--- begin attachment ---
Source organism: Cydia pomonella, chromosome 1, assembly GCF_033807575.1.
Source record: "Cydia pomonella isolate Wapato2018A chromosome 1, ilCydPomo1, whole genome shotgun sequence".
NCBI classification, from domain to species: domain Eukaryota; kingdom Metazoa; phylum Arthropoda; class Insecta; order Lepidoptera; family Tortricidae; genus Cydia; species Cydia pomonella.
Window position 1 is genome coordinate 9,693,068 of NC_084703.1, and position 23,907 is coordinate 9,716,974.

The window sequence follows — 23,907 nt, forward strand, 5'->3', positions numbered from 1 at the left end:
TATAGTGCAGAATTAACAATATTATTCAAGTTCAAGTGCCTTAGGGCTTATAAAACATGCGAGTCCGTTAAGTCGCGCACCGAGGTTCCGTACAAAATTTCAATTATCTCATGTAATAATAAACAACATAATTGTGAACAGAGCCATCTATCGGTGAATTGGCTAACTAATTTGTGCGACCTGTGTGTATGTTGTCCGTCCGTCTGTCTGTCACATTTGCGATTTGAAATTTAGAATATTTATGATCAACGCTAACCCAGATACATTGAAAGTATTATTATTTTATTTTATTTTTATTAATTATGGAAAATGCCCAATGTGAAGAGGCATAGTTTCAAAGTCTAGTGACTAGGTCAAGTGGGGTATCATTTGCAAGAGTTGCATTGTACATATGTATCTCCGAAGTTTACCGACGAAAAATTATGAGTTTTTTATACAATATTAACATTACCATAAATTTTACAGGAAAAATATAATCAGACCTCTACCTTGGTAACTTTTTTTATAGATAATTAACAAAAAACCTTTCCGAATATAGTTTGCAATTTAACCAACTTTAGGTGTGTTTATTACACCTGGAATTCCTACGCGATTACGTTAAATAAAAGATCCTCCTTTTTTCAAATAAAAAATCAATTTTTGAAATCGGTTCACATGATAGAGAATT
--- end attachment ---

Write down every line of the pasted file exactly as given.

Source organism: Cydia pomonella, chromosome 1, assembly GCF_033807575.1.
Source record: "Cydia pomonella isolate Wapato2018A chromosome 1, ilCydPomo1, whole genome shotgun sequence".
NCBI classification, from domain to species: domain Eukaryota; kingdom Metazoa; phylum Arthropoda; class Insecta; order Lepidoptera; family Tortricidae; genus Cydia; species Cydia pomonella.
Window position 1 is genome coordinate 9,693,068 of NC_084703.1, and position 23,907 is coordinate 9,716,974.

The window sequence follows — 23,907 nt, forward strand, 5'->3', positions numbered from 1 at the left end:
TATAGTGCAGAATTAACAATATTATTCAAGTTCAAGTGCCTTAGGGCTTATAAAACATGCGAGTCCGTTAAGTCGCGCACCGAGGTTCCGTACAAAATTTCAATTATCTCATGTAATAATAAACAACATAATTGTGAACAGAGCCATCTATCGGTGAATTGGCTAACTAATTTGTGCGACCTGTGTGTATGTTGTCCGTCCGTCTGTCTGTCACATTTGCGATTTGAAATTTAGAATATTTATGATCAACGCTAACCCAGATACATTGAAAGTATTATTATTTTATTTTATTTTTATTAATTATGGAAAATGCCCAATGTGAAGAGGCATAGTTTCAAAGTCTAGTGACTAGGTCAAGTGGGGTATCATTTGCAAGAGTTGCATTGTACATATGTATCTCCGAAGTTTACCGACGAAAAATTATGAGTTTTTTATACAATATTAACATTACCATAAATTTTACAGGAAAAATATAATCAGACCTCTACCTTGGTAACTTTTTTTATAGATAATTAACAAAAAACCTTTCCGAATATAGTTTGCAATTTAACCAACTTTAGGTGTGTTTATTACACCTGGAATTCCTACGCGATTACGTTAAATAAAAGATCCTCCTTTTTTCAAATAAAAAATCAATTTTTGAAATCGGTTCACATGATAGAGAATT